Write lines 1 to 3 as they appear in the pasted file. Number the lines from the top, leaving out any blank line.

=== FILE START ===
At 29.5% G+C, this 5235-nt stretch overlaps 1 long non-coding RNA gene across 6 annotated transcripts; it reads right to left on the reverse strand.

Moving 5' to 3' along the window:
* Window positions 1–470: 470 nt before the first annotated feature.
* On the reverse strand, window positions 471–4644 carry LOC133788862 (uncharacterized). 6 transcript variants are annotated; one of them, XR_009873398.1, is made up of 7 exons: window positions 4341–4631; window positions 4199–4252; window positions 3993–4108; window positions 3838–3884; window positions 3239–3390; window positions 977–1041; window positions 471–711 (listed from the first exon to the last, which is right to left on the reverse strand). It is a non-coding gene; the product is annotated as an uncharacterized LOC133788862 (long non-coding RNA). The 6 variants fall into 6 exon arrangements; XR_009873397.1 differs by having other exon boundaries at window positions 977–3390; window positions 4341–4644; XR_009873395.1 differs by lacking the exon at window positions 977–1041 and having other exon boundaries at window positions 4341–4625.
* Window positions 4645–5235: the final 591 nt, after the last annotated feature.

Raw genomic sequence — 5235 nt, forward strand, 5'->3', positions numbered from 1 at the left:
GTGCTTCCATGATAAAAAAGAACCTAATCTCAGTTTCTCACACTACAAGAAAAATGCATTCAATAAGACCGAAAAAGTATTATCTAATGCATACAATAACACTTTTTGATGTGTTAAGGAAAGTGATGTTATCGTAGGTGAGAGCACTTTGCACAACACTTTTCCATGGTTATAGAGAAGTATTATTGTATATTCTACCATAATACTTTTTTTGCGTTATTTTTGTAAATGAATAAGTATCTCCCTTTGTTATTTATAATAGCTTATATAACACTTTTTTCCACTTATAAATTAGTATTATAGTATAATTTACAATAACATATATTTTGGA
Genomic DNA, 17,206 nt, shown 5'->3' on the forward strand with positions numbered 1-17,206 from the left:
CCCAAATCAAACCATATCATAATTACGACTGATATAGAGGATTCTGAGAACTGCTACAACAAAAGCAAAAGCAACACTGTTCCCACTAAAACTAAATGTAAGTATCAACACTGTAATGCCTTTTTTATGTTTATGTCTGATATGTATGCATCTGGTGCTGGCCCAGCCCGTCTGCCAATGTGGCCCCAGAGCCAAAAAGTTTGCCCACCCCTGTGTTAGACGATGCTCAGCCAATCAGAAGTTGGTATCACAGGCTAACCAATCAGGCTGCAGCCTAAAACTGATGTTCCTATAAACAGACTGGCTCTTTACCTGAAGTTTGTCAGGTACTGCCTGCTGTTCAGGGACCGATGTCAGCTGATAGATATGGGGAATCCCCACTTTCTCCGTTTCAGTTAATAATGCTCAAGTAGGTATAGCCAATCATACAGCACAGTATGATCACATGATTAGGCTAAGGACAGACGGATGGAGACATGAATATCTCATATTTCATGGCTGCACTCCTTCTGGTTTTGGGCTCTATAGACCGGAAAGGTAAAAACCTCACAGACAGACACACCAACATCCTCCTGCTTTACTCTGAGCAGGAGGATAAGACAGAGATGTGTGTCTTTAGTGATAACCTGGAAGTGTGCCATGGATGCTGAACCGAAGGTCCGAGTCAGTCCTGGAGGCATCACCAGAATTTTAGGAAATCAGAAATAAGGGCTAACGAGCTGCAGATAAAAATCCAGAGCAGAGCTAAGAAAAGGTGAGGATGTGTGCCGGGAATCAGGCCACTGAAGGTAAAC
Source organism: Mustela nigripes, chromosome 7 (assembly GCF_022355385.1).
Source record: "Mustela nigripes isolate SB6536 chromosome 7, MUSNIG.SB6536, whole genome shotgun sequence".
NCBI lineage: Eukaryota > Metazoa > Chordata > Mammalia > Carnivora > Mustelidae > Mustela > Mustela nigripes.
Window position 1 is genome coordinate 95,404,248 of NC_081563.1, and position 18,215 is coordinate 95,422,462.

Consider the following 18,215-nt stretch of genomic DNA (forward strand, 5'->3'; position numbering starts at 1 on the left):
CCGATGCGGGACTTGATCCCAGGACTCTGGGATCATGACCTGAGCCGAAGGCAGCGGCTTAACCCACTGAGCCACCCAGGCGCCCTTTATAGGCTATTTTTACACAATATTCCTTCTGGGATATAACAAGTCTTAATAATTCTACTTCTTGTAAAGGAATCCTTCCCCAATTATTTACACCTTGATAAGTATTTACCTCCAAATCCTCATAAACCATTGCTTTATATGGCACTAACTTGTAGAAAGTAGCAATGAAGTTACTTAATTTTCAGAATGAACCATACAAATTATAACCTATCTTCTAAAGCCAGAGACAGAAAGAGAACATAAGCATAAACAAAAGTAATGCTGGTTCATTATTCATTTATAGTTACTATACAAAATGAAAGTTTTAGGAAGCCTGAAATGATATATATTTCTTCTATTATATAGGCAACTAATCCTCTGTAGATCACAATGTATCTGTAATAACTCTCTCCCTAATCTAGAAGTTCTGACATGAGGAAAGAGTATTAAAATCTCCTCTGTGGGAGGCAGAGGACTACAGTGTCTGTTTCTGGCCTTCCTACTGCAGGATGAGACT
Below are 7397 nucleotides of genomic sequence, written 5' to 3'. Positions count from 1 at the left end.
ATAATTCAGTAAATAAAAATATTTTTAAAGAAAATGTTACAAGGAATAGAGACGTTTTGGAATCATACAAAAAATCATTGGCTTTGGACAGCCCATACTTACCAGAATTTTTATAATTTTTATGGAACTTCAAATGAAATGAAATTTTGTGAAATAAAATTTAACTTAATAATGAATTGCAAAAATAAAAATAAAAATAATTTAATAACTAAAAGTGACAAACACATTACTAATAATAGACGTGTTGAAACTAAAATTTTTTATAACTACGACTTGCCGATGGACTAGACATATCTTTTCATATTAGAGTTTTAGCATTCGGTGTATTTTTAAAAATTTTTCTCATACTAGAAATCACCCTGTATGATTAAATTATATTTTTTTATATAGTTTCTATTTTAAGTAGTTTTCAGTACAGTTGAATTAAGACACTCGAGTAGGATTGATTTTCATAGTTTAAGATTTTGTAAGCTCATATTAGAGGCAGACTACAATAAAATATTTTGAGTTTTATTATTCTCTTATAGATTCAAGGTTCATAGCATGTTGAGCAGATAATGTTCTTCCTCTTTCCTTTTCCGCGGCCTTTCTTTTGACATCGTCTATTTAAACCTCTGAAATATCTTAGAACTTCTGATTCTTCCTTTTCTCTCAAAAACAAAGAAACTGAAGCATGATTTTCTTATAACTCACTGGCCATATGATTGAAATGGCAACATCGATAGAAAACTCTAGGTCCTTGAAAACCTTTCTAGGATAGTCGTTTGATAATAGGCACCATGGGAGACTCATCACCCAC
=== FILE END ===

At 29.5% G+C, this 5235-nt stretch overlaps 1 long non-coding RNA gene across 6 annotated transcripts; it reads right to left on the reverse strand.

Moving 5' to 3' along the window:
* Window positions 1–470: 470 nt before the first annotated feature.